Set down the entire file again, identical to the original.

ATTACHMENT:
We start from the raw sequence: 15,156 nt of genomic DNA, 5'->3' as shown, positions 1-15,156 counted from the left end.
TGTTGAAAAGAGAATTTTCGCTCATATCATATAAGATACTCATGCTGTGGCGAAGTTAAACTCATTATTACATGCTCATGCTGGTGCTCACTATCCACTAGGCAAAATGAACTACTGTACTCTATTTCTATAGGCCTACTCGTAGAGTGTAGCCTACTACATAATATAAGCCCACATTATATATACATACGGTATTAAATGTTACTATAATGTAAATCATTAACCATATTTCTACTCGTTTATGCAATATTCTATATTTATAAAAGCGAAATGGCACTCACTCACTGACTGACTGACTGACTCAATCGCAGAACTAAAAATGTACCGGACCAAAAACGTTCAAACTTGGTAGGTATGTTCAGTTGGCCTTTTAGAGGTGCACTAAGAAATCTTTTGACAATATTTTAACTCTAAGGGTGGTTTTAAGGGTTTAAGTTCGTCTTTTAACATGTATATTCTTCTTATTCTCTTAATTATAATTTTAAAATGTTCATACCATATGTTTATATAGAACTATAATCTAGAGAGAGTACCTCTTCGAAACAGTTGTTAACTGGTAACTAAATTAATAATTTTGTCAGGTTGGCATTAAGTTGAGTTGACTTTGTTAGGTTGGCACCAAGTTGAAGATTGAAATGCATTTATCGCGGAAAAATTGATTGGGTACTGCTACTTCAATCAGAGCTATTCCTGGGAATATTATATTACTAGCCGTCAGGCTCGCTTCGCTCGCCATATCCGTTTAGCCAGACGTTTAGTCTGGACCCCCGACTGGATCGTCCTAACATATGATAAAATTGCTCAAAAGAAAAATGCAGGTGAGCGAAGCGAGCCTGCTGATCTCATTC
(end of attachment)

We start from the raw sequence: 15,156 nt of genomic DNA, 5'->3' as shown, positions 1-15,156 counted from the left end.
TGTTGAAAAGAGAATTTTCGCTCATATCATATAAGATACTCATGCTGTGGCGAAGTTAAACTCATTATTACATGCTCATGCTGGTGCTCACTATCCACTAGGCAAAATGAACTACTGTACTCTATTTCTATAGGCCTACTCGTAGAGTGTAGCCTACTACATAATATAAGCCCACATTATATATACATACGGTATTAAATGTTACTATAATGTAAATCATTAACCATATTTCTACTCGTTTATGCAATATTCTATATTTATAAAAGCGAAATGGCACTCACTCACTGACTGACTGACTGACTCAATCGCAGAACTAAAAATGTACCGGACCAAAAACGTTCAAACTTGGTAGGTATGTTCAGTTGGCCTTTTAGAGGTGCACTAAGAAATCTTTTGACAATATTTTAACTCTAAGGGTGGTTTTAAGGGTTTAAGTTCGTCTTTTAACATGTATATTCTTCTTATTCTCTTAATTATAATTTTAAAATGTTCATACCATATGTTTATATAGAACTATAATCTAGAGAGAGTACCTCTTCGAAACAGTTGTTAACTGGTAACTAAATTAATAATTTTGTCAGGTTGGCATTAAGTTGAGTTGACTTTGTTAGGTTGGCACCAAGTTGAAGATTGAAATGCATTTATCGCGGAAAAATTGATTGGGTACTGCTACTTCAATCAGAGCTATTCCTGGGAATATTATATTACTAGCCGTCAGGCTCGCTTCGCTCGCCATATCCGTTTAGCCAGACGTTTAGTCTGGACCCCCGACTGGATCGTCCTAACATATGATAAAATTGCTCAAAAGAAAAATGCAGGTGAGCGAAGCGAGCCTGCTGATCTCATTC